Workplaces, organisations, schools and community groups are being reminded to start planning their activities to celebrate Māori Language Week 2019.
From September 9 to 15, Aotearoa will celebrate the Māori language and its revitalisation.
Māori Language Commission Chief Executive Ngahiwi Apanui says it’s a chance for everyone to do something to support the indigenous language and “enjoy what it can add to our lives”.
“In your workplace, organisation, school or community group, celebrate te reo Māori. As we say, ‘Ahakoa iti, akona, kōrerotia. Learn a little. Use a little!,’” says Apanui.
The theme for 2019 is 'Kia Kaha te Reo Māori'.
Apanui says 'Kia Kaha' is well known by both Māori and English speakers and came into popular, New Zealand-wide, use in the 19th century as part of the sports chant 'Kia Kaha, Ake, Ake, Ake!'
Te Wiki o Te Reo Māori 2018
In previous years, Māori Language Week has influenced business and organisations to promote its status through things such as bilingual signage.
Hikoi in Pōneke
Last year, thousands of people marched in Wellington to celebrate the city’s Māori Language week.
Marchers were welcomed onto Wellington's Civic Square, recently named Te Ngākau in one of the first steps by council to implement their initiative to become a reo Māori capital by 2040.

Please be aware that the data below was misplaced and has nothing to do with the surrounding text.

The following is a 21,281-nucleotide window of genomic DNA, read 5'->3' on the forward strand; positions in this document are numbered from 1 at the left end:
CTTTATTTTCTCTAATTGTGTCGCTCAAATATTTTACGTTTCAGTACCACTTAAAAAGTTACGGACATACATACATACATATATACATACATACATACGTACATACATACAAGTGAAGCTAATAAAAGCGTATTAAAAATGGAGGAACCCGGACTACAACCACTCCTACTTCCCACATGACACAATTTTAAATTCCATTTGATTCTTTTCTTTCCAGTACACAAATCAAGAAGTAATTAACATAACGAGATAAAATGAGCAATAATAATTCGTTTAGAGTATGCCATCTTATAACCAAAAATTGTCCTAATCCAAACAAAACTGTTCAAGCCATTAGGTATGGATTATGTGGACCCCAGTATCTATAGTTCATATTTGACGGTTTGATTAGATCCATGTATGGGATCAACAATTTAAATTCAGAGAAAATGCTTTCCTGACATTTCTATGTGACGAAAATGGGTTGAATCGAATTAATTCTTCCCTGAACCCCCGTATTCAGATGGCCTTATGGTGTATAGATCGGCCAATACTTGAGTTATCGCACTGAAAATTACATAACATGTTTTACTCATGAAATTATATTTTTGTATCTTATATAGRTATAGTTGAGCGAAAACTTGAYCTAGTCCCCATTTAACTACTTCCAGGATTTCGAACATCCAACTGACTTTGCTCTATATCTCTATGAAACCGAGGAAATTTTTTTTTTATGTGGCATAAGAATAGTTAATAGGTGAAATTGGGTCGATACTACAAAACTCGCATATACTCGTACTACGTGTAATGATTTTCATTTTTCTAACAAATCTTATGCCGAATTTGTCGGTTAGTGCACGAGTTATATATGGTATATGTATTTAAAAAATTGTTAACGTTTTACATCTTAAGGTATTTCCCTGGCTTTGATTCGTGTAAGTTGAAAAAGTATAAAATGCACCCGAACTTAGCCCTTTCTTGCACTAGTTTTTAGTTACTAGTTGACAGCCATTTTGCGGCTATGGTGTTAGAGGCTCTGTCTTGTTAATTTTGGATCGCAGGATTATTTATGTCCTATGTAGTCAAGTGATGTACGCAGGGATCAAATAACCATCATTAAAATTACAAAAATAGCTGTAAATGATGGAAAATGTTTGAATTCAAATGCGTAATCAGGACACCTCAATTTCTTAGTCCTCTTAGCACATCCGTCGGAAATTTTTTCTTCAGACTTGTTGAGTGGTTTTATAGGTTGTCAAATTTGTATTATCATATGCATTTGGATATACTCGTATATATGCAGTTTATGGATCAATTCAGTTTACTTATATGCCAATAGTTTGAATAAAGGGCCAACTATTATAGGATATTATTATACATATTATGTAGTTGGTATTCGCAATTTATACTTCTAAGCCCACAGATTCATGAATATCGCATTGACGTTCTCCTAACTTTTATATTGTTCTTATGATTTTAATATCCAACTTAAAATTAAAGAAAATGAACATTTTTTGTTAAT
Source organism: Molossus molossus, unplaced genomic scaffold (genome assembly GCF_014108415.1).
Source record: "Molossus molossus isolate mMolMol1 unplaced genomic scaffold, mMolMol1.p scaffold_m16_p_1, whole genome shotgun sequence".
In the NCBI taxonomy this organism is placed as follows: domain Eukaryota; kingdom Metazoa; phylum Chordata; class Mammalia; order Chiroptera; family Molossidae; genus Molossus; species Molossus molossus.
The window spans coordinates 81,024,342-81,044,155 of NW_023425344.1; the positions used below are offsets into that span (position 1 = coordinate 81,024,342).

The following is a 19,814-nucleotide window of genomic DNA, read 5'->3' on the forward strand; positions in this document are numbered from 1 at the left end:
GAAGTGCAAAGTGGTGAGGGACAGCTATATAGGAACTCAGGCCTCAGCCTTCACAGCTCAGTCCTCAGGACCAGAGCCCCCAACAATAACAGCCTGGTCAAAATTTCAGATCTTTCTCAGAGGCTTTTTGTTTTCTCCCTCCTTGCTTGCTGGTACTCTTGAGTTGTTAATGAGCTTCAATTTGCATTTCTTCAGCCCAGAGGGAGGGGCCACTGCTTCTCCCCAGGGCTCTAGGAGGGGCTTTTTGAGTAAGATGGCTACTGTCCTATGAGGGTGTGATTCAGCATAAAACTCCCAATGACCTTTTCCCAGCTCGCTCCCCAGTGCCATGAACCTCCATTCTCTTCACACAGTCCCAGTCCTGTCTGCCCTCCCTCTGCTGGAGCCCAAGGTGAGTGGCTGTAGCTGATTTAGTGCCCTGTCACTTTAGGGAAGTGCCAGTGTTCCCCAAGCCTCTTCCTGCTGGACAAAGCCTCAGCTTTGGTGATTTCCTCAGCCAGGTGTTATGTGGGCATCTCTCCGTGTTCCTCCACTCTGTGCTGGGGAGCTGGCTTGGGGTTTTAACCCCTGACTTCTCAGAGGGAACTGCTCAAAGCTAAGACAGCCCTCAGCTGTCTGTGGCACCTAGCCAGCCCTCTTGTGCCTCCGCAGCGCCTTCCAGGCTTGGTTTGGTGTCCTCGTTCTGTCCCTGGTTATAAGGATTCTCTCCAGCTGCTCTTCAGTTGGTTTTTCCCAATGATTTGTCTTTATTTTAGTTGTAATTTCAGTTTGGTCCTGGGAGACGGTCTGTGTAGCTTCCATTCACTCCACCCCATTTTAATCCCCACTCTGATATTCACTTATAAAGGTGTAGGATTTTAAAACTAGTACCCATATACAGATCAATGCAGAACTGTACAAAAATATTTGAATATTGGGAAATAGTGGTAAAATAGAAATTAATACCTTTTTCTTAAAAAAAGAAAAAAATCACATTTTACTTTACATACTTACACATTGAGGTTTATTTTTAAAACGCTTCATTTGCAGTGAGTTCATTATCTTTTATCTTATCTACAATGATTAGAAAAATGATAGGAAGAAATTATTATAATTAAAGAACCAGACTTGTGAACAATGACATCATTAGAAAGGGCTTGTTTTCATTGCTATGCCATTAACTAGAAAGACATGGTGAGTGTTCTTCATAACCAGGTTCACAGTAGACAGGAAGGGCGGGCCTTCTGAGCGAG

Wellington City Mayor Justin Lester says, "Te Tauihu, our policy was introduced and we've seen a whole lot of changes already in the city and are looking forward to rolling those out over the course of the next coming years."
Last year, was a first for some Asian immigrants who started to learn the language.
Māori language student Julie Zhu said it opened her mind to the treasures of the Māori world and the uniqueness of Māori history.
“It is very special for us as foreigners of this country to learn of the history of this country because for me...this is where I call home now."
Safekids Aotearoa produced a series of child injury prevention messages to coincide with last year's Māori Language Week.
Director Melissa Wilson said it was, “important in our work that we take the time to listen to our tamariki and understand what injury prevention looks like through their eyes.
“Equally important is exploring the language and concepts of injury prevention with a kaupapa Māori lens,” she says.